The Queen addressed the nation last night from Windsor castle. Resplendent in glorious green with pearls and the obligatory brooch. She urged the nation to ‘do the right thing’ and comforted us that ‘we will meet again.’ It was deemed a success. Though I can’t understand why a nonagenarian who is safely holed up in her castle should make the nation feel better. But she did. Human nature is a strange thing. We all want to belong, we all need to identify to something, or with someone. The Queen is the ultimate head teacher and perhaps the timing of her speech, just when people are becoming jaded with the idea of staying in while the sun shines was a masterpiece in planning (or coincidence). Something about this tiny woman shrunken down to the size of an oom-pah Loompa makes people behave. Martin McGuinness called her, ‘very nice’ after he’d shook her hand in an acknowledgment of peace and reconciliation. Donald Trump was meek and deferential in her company. There is a reverence to this woman who was never meant to take the throne, but who did so at the tender age of twenty-five and who has stuck it out for an awe-inspiring sixty-eight years. How many days has she woken up and wished she did not have to uphold the burden of being Queen? I can’t resist the temptation to liken her to a queen bee. Restricted inside a hive for her whole life, in charge, but yet not really in charge at all. Looked after, but only for as long as she is useful. Yes, the queen bee is deemed special and essential to the working of a hive. She is lauded by us beekeepers and she’s revered if we are lucky enough to get a glimpse of her. But if I was given the choice between a worker bee – allowed to fly free foraging for pollen, or the queen imprisoned inside the dark hive I know which I would choose. Queen Elizabeth talks about her experience as a mechanic during the Second World war as one of her most cherished times. I can see why, if you are brought up in palaces, you would crave the dirt of normality. While she sits resplendent in green telling us better days will come again, we believe her. We have to, no one else seems to know what’s going on. She carries the nation’s hope on her diminutive shoulders alongside her diamond brooch.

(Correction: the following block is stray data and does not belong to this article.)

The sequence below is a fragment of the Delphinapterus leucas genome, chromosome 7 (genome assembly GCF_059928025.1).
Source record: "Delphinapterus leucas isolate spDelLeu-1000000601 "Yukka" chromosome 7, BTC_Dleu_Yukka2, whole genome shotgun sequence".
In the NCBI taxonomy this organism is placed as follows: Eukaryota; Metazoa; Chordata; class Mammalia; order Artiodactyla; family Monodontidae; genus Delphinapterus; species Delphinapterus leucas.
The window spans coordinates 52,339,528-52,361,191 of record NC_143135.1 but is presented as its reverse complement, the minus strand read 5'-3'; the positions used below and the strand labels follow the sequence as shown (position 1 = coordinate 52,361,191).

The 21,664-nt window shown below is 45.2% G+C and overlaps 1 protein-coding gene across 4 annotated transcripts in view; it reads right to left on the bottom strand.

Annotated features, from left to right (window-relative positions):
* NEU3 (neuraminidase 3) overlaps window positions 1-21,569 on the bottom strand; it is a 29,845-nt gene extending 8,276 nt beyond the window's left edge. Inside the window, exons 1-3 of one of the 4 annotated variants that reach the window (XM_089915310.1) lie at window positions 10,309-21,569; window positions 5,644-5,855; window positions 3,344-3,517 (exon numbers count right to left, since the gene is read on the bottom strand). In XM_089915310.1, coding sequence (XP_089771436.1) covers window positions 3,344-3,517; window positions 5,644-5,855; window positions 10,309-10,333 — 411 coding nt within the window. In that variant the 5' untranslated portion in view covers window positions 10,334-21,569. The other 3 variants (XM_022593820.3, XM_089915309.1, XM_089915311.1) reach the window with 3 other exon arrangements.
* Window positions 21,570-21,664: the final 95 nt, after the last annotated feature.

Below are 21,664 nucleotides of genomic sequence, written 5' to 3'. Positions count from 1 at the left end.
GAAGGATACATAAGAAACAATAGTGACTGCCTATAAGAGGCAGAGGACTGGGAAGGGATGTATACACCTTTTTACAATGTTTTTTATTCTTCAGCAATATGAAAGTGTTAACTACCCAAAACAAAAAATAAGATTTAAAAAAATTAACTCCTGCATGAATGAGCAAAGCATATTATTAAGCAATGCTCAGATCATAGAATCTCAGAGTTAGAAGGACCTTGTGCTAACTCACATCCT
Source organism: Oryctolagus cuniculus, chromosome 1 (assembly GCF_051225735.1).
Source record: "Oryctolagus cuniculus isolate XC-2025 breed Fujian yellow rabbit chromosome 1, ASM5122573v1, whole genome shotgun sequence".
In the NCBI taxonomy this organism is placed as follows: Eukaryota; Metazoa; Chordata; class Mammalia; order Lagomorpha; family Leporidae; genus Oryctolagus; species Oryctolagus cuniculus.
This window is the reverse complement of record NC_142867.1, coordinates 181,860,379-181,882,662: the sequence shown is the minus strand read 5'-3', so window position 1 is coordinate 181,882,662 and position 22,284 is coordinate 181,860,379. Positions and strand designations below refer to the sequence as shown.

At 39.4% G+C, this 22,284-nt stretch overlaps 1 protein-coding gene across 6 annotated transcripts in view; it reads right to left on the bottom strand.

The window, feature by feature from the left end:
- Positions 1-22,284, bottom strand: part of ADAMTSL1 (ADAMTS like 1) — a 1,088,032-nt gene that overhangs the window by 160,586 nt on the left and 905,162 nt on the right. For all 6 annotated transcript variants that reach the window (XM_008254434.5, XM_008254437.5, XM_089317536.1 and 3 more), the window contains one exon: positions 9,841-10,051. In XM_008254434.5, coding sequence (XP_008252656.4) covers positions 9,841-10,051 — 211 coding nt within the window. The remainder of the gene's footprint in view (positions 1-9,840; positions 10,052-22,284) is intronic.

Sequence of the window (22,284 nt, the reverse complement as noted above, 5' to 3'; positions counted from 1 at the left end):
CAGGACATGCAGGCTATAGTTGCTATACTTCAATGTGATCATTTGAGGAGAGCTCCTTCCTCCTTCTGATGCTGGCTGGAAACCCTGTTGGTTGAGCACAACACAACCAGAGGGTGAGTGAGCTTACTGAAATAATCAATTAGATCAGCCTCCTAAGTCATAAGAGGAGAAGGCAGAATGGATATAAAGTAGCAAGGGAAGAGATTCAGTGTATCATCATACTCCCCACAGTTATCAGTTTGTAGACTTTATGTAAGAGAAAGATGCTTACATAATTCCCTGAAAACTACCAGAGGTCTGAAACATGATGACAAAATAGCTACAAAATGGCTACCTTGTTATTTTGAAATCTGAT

I’ve discovered my bees don’t do ‘take away.’ We found a field full of dandelions and duly picked some for the bees. I left a pile of them at the front of the hive; a little devout offering from me to them. No bees went near them! Obviously, the nectar flow needs to be live to appeal to them. Clever bees.
It’s 16 degrees today. Husband is working from home and so it’s perfect to have a proper check of the hives under his more experienced supervision. What a difference two weeks of isolation sunshine has made to my honeybees! My hive is bursting with brood, honey and pollen stores.
Underneath the top board the frames in a hive hang horizontal like a filing cabinet. Each frame is filled with hexagonal honeycomb and each cell has either got a store of honey, pollen or larvae. There are ten frames in a standard hive like mine and eight of mine were filled with either stores or larvae. After six months sealed up in the cocooned darkness of the hive, I’d expected them to be grumpy at being disturbed, but they were really quiet, almost tame. I hardly needed the smoker. I gently blew on them and asked them to move along so I could readjust the frames and make my checks. I didn’t see my queen, but the number of larvae in my hive means she’s in there and laying away like a superstar!
I’m a nature-loving, horse riding, beekeeping Script editor & writer of fiction. Working on my third novel – ‘The Beekeeper’.